More bidness. Cus it's the music bidness innit. Ever since Mozart's wife started selling his manuscripts after he died, it's been a bidness. Or business. Or industry. Either way, it's virtually impossible to talk about music as a whole without mentioning all the dollar that goes with it.

A recent dollar dispute, or pound palaver (or sterling... nope), has been uncovered by the Association for Electronic Music. Having launched the "Get Played Get Paid" campaign, and as part of it, they've revealed that of the estimated £15 million in royalties that is collected by the UK each year not much of it actually goes to the artists, dance music producers, who are in every way entitled to royalties after every public play of their music.

"Part of the problem is down to writers, artists and tracks not being registered at collection societies so the organisations don't know who to pay," explains CEO of the Association, Mark Lawrence. "But even more significantly, most societies do not have accurate granular data on what is actually played in clubs." It must be almost impossible.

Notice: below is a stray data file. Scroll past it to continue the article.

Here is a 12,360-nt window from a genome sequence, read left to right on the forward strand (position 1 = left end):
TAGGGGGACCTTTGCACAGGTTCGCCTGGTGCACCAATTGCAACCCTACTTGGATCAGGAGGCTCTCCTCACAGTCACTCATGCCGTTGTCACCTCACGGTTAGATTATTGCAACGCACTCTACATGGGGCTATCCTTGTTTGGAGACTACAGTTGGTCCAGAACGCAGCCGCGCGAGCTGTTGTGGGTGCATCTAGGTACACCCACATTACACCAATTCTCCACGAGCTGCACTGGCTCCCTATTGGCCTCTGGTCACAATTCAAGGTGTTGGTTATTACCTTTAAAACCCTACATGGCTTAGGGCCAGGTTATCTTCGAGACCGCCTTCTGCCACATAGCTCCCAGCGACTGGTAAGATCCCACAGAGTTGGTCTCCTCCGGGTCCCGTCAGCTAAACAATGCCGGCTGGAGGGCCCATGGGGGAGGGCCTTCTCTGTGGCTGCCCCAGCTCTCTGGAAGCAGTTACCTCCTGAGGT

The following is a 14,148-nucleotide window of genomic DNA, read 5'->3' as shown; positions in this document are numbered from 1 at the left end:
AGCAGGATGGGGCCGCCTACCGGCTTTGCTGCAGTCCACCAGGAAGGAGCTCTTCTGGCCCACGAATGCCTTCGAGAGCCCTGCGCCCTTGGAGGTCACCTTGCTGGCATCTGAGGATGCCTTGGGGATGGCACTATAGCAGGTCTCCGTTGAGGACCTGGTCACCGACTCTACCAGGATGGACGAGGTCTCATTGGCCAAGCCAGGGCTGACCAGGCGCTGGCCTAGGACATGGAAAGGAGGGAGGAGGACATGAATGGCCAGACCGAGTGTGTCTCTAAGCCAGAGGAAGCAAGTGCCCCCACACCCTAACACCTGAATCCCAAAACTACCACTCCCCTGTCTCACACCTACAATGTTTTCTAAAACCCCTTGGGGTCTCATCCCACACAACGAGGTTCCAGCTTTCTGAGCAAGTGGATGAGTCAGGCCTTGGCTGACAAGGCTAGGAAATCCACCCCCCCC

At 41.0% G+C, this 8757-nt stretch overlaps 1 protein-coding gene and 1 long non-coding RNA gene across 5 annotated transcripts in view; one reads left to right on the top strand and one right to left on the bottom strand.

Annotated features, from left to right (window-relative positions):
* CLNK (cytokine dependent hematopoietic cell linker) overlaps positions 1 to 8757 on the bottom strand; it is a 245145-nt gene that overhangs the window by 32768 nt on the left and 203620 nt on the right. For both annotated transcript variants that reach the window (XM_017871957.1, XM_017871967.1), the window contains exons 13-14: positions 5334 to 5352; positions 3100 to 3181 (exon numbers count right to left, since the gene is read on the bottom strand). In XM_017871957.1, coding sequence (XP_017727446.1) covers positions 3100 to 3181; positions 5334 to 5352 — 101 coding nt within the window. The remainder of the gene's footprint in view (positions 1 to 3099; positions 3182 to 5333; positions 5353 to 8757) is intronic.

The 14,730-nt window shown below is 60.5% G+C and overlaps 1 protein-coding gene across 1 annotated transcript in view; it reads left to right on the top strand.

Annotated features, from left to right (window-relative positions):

But technology is smart. Technology won't forget to write things down or get too drunk whilst they're DJing. As such, the Association have teamed up with fresh tech offering, KUVO - launched by Pioneer as a way to "Get real-time information about what's playing in clubs around the world."

Previously, a company that collects royalties for artists, PRS, launched Amplify, to "ensure [artists] fully benefit when their tracks are used." It used "DJ technology specialists to find ways to report set lists automatically from clubs, radio and live performances" but there was a problem with incomplete reporting. Bidness, eh?

Source: FACT